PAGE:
Circumstellar disks around stars older than 10 Myr are expected to be gas-poor. There are, however, two examples of old (30-40 Myr) debris-like disks containing a detectable amount of cold CO gas. Here we present ALMA and Herschel Space Observatory observations of one of these disks, around HD 21997, and study the distribution and origin of the dust and its connection to the gas. Our ALMA continuum images at 886um clearly resolve a broad ring of emission within a diameter of ~4.5 arcsec, adding HD 21997 to the dozen debris disks resolved at (sub)millimeter wavelengths. Modeling the morphology of the ALMA image with a radiative transfer code suggests inner and outer radii of ~55 and ~150 AU, and a dust mass of 0.09 M_Earth. Our data and modeling hints at an extended cold outskirt of the ring. Comparison with the morphology of the CO gas in the disk reveals an inner dust-free hole where gas nevertheless can be detected. Based on dust grain lifetimes, we propose that the dust content of this gaseous disk is of secondary origin produced by planetesimals. Since the gas component is probably primordial, HD 21997 is one of the first known examples of a hybrid circumstellar disk, a so-far little studied late phase of circumstellar disk evolution.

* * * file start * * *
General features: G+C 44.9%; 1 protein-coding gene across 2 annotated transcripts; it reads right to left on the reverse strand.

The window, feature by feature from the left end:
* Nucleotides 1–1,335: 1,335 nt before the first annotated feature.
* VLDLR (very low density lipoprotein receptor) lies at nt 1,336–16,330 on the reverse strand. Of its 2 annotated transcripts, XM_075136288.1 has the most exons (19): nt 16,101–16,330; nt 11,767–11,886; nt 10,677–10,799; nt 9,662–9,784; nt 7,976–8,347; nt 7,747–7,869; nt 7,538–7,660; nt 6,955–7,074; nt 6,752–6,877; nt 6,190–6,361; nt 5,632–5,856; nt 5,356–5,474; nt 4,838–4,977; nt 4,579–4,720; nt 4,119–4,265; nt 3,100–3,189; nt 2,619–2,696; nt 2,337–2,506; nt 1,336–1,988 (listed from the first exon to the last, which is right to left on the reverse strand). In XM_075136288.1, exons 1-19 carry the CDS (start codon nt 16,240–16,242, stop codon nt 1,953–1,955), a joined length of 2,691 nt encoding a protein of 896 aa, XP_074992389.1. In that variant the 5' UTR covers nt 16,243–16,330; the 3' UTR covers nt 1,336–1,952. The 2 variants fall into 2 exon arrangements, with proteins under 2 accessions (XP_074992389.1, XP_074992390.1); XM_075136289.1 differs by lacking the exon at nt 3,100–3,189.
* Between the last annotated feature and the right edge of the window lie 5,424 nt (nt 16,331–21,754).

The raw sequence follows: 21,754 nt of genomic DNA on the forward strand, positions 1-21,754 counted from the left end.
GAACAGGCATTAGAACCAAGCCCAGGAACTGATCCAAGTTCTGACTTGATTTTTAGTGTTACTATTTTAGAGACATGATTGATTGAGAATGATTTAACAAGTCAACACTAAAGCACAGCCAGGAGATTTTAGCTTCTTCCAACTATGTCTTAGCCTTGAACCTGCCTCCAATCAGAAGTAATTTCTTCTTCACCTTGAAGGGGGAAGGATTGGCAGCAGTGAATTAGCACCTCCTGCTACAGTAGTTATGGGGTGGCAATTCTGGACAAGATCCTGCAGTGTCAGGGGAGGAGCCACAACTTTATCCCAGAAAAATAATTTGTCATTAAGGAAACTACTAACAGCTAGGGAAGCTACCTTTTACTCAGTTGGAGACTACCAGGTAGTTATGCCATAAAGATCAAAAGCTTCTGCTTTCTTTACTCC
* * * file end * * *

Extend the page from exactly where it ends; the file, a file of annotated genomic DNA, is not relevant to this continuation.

Date added: Mon, 21 Oct 13